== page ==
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IRS Site Pays Users With Satisfaction
Although the tax-collection agency's site did not receive the highest satisfaction index, it did take substantial steps to boost citizen satisfaction with its online presence.
Posted Mar 22, 2006
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Tax season is synonymous with sweaty palms and headaches for many consumers. But according to the University of Michigan's American Customer Satisfaction Index (ACSI) on e-government satisfaction, satisfaction with the IRS Web site is actually on the upswing, increasing five points from Q4 2005's score to a tally of 73 out of 100 in Q1 2006. The Index is produced by the University in conjunction with the American Society for Quality (ASQ), the CFI Group, and ForeSee Results. Scores are determined using a formula based on elements including site users' likelihood of using a site again or recommending it to other users. Changes to the tax-collection agency's site focused mostly on search and navigation enhancements. For example, the IRS added a "Most Requested Forms and Publications" section and included a pull-down menu to help users quickly navigate to information, according to Larry Freed, president and CEO of ForeSee Results. "The five-point increase in citizen satisfaction is especially significant considering that the final months leading up to the mid-April tax filing deadline brings a large influx of visitors, many of whom are coming to the site for the first time," Freed writes in his commentary. Interestingly, the IRS's most recent Web site satisfaction score of 73 is 14 percent higher than the organization's overall satisfaction score of 64. What's more, the site also outpaced the ACSI satisfaction scores of the cellular phone industry (69), the cable and satellite TV industry (61), and the airline industry (66), according to Freed. The Index, which analyzes 91 e-government sites, divides these sites into four groups: portals/department main sites, news/information, e-commerce/transactions, and recruitment/careers. Portals/department main sites is up 0.4 percent from Q4 2005's 74.2 to 74.5, with the National Heart, Lung and Blood Institute main site topping the subdivision with a mark of 82. News/information sites fell 0.8 percent from Q4 2005's 73.3 to 72.7, while the sites of Medline Plus and the National Heart, Lung and Blood Institute's Diseases and Conditions Index share the lead with scores of 85. E-commerce/transactions slipped 1.6 percent from Q4 2005's 75.3 to 74.1, led by the sites of Help with Medicare Prescription Drug Plan Costs and the Internet Social Security Benefits Application, with totals of 86. Recruitment/careers rose 1.2 percent from 76 in Q4 2005 to 77, with the CIA's recruitment site and the Department of Labor Job Listings site both receiving a 79.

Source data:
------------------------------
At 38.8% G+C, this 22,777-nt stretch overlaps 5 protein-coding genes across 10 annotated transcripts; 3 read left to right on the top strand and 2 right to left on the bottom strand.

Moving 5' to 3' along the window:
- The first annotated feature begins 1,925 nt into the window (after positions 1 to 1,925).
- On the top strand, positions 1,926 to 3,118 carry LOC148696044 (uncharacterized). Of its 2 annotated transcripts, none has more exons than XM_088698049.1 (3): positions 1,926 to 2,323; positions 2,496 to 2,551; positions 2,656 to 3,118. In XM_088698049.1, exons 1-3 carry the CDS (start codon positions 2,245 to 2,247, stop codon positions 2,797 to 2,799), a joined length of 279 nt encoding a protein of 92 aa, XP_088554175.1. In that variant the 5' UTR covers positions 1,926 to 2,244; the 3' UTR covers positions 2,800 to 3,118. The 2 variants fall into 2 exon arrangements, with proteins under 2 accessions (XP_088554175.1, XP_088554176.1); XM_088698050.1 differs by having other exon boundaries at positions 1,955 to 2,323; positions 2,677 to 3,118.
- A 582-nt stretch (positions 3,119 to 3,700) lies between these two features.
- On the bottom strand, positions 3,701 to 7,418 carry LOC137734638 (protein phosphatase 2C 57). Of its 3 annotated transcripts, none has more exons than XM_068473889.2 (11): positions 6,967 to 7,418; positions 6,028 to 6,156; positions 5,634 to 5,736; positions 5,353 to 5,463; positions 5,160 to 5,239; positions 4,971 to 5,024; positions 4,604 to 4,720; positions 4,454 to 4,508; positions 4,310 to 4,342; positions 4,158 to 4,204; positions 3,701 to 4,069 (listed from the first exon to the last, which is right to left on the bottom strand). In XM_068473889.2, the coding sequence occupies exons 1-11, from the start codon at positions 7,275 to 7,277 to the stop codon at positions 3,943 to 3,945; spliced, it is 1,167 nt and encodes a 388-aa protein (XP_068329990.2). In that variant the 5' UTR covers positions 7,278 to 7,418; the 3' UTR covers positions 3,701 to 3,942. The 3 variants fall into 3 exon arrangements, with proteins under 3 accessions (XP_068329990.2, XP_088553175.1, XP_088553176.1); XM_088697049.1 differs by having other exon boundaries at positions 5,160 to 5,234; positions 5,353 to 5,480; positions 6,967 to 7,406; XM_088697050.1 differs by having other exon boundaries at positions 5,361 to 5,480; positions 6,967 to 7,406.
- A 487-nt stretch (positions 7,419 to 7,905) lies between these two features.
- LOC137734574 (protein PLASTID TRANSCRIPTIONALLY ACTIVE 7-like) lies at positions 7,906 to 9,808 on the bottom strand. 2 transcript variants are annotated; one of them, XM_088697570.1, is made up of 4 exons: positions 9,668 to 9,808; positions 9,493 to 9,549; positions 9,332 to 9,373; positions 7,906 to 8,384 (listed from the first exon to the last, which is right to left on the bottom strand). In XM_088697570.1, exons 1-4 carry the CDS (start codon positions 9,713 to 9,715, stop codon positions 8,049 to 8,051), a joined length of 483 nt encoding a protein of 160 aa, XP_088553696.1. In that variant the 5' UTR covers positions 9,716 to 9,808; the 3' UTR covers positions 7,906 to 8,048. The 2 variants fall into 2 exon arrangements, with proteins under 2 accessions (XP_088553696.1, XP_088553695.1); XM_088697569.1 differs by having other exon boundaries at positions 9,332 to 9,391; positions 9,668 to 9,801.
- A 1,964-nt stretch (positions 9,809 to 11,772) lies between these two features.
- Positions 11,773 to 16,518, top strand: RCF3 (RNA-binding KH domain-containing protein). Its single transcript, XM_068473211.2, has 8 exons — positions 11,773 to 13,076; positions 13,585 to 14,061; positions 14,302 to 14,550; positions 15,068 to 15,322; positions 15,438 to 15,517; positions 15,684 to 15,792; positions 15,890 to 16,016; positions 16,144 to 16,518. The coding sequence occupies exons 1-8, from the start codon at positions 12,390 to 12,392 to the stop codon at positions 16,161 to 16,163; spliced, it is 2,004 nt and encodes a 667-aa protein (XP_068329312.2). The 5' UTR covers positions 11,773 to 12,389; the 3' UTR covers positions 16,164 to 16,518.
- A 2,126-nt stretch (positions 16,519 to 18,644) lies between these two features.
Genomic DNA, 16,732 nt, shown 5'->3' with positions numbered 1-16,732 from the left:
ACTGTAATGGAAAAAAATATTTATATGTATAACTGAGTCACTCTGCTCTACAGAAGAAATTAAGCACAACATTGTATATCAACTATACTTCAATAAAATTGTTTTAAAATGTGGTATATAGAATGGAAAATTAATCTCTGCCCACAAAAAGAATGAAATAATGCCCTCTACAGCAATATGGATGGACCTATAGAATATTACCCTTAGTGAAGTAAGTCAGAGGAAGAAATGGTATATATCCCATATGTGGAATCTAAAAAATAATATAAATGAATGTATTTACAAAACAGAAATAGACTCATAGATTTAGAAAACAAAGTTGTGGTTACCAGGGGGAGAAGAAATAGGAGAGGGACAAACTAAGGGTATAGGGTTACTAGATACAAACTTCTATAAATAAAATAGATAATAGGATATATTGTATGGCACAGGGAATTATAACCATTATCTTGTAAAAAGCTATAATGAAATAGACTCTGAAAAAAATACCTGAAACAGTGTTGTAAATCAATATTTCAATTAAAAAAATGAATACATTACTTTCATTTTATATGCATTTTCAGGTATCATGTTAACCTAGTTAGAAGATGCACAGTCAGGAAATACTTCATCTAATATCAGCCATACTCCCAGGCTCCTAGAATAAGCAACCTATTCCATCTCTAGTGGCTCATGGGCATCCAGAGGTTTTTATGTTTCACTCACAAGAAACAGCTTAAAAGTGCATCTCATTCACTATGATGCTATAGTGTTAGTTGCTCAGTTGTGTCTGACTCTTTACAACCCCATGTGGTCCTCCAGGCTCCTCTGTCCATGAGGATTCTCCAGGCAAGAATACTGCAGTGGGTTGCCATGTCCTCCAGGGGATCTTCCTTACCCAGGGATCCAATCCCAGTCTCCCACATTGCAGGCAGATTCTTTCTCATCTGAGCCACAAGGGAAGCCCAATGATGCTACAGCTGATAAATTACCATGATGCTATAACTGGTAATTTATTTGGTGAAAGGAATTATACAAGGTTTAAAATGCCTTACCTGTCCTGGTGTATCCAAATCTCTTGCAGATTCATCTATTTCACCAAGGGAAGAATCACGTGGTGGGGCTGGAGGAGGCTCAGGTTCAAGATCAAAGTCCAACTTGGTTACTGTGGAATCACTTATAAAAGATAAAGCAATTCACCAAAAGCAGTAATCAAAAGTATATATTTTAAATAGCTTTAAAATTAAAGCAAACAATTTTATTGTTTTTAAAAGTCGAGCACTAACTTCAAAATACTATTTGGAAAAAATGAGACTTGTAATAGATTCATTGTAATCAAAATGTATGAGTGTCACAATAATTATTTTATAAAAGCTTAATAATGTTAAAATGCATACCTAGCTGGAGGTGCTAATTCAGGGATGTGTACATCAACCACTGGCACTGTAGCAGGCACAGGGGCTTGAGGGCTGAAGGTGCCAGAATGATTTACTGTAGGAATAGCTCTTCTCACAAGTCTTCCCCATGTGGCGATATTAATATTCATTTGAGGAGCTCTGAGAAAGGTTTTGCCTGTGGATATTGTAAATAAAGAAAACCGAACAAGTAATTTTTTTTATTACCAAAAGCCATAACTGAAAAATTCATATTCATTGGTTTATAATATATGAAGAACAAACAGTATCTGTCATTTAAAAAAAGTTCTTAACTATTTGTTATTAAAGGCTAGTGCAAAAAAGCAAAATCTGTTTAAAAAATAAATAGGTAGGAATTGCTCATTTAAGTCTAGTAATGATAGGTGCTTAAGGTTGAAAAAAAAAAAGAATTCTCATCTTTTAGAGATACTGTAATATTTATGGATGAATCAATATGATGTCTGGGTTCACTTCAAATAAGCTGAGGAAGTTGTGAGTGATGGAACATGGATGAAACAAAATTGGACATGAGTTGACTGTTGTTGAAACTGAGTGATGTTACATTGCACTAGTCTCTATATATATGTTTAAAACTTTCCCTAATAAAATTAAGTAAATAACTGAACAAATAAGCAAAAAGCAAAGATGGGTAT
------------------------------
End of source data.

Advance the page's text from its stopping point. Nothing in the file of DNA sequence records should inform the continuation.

Satisfaction with e-government as a whole, however, experienced a modest slip for the first time since Q1 2005, dropping 0.5 percent from 73.9 in Q4 2005 to 73.5. Even so, the sector's aggregate satisfaction score is 2.2 percent higher from one year ago and equals that of the ACSI's national aggregate score. This increase may not seem that large in light of media focus on government Web sites, according to Freed. "However, the fact that the federal government managed to not only maintain, but improve citizen satisfaction during 2005 is impressive when you consider the hurricanes, war and other challenges faced by the government last year," he writes. Lee Pavach, director of marketing for ForeSee Results, says customer satisfaction is one of the key things for government agencies, since in many cases they're not trying to sell things online or they don't have some of the same metrics that the private sector does. "It's a great way of measuring how well they're doing to meet citizen needs and expectations that can help advance other goals like providing information more cost effectively," she says. "But none of that happens unless they do a good job of making citizens feel comfortable with using the online channel." Related articles: E-Gov Gets an E for Effort: Consumers Vote For Online Government A New ERP Market: The Federal Government
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